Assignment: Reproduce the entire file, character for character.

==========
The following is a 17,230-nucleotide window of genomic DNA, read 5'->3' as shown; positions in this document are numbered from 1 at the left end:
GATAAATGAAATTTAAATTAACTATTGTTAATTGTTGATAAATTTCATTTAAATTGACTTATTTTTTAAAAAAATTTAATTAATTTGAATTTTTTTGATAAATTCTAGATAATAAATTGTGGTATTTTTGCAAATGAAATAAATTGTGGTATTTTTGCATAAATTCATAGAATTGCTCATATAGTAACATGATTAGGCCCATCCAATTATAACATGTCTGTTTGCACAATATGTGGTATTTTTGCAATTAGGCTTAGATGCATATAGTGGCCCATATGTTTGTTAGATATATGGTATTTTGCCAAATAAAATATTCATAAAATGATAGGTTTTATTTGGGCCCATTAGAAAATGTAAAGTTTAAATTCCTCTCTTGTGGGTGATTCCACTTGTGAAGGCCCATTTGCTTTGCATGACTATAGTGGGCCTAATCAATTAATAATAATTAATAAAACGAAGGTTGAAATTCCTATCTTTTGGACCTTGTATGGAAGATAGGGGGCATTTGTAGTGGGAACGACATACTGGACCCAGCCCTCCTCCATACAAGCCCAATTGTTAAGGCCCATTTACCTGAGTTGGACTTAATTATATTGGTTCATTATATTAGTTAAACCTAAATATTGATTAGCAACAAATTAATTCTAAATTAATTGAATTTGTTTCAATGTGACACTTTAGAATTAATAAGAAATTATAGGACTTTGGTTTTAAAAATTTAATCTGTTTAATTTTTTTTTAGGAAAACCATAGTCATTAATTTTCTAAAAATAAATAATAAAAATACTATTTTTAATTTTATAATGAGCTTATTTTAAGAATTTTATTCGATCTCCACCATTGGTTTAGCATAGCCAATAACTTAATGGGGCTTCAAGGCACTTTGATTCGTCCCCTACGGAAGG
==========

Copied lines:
The following is a 17,230-nucleotide window of genomic DNA, read 5'->3' as shown; positions in this document are numbered from 1 at the left end:
GATAAATGAAATTTAAATTAACTATTGTTAATTGTTGATAAATTTCATTTAAATTGACTTATTTTTTAAAAAAATTTAATTAATTTGAATTTTTTTGATAAATTCTAGATAATAAATTGTGGTATTTTTGCAAATGAAATAAATTGTGGTATTTTTGCATAAATTCATAGAATTGCTCATATAGTAACATGATTAGGCCCATCCAATTATAACATGTCTGTTTGCACAATATGTGGTATTTTTGCAATTAGGCTTAGATGCATATAGTGGCCCATATGTTTGTTAGATATATGGTATTTTGCCAAATAAAATATTCATAAAATGATAGGTTTTATTTGGGCCCATTAGAAAATGTAAAGTTTAAATTCCTCTCTTGTGGGTGATTCCACTTGTGAAGGCCCATTTGCTTTGCATGACTATAGTGGGCCTAATCAATTAATAATAATTAATAAAACGAAGGTTGAAATTCCTATCTTTTGGACCTTGTATGGAAGATAGGGGGCATTTGTAGTGGGAACGACATACTGGACCCAGCCCTCCTCCATACAAGCCCAATTGTTAAGGCCCATTTACCTGAGTTGGACTTAATTATATTGGTTCATTATATTAGTTAAACCTAAATATTGATTAGCAACAAATTAATTCTAAATTAATTGAATTTGTTTCAATGTGACACTTTAGAATTAATAAGAAATTATAGGACTTTGGTTTTAAAAATTTAATCTGTTTAATTTTTTTTTAGGAAAACCATAGTCATTAATTTTCTAAAAATAAATAATAAAAATACTATTTTTAATTTTATAATGAGCTTATTTTAAGAATTTTATTCGATCTCCACCATTGGTTTAGCATAGCCAATAACTTAATGGGGCTTCAAGGCACTTTGATTCGTCCCCTACGGAAGG